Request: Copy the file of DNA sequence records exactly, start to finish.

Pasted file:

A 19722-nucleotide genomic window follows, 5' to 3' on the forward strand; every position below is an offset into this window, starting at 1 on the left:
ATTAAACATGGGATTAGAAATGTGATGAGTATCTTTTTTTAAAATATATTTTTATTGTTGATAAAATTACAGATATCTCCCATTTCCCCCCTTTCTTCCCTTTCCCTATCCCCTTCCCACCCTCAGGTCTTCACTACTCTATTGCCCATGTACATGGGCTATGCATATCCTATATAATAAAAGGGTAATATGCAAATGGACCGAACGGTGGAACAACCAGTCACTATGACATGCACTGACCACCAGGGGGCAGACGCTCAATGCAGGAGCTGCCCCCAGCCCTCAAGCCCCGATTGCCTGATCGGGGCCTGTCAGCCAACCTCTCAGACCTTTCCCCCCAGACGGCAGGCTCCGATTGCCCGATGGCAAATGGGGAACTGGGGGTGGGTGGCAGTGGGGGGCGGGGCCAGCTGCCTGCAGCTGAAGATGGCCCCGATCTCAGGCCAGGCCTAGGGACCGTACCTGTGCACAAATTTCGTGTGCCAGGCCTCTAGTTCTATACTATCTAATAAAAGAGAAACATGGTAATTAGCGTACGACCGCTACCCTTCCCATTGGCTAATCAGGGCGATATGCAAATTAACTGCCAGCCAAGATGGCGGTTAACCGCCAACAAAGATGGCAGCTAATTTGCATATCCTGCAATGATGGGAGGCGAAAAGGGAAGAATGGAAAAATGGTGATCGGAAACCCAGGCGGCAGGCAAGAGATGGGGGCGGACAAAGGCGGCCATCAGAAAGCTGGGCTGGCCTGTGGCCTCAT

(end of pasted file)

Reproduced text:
A 19722-nucleotide genomic window follows, 5' to 3' on the forward strand; every position below is an offset into this window, starting at 1 on the left:
ATTAAACATGGGATTAGAAATGTGATGAGTATCTTTTTTTAAAATATATTTTTATTGTTGATAAAATTACAGATATCTCCCATTTCCCCCCTTTCTTCCCTTTCCCTATCCCCTTCCCACCCTCAGGTCTTCACTACTCTATTGCCCATGTACATGGGCTATGCATATCCTATATAATAAAAGGGTAATATGCAAATGGACCGAACGGTGGAACAACCAGTCACTATGACATGCACTGACCACCAGGGGGCAGACGCTCAATGCAGGAGCTGCCCCCAGCCCTCAAGCCCCGATTGCCTGATCGGGGCCTGTCAGCCAACCTCTCAGACCTTTCCCCCCAGACGGCAGGCTCCGATTGCCCGATGGCAAATGGGGAACTGGGGGTGGGTGGCAGTGGGGGGCGGGGCCAGCTGCCTGCAGCTGAAGATGGCCCCGATCTCAGGCCAGGCCTAGGGACCGTACCTGTGCACAAATTTCGTGTGCCAGGCCTCTAGTTCTATACTATCTAATAAAAGAGAAACATGGTAATTAGCGTACGACCGCTACCCTTCCCATTGGCTAATCAGGGCGATATGCAAATTAACTGCCAGCCAAGATGGCGGTTAACCGCCAACAAAGATGGCAGCTAATTTGCATATCCTGCAATGATGGGAGGCGAAAAGGGAAGAATGGAAAAATGGTGATCGGAAACCCAGGCGGCAGGCAAGAGATGGGGGCGGACAAAGGCGGCCATCAGAAAGCTGGGCTGGCCTGTGGCCTCAT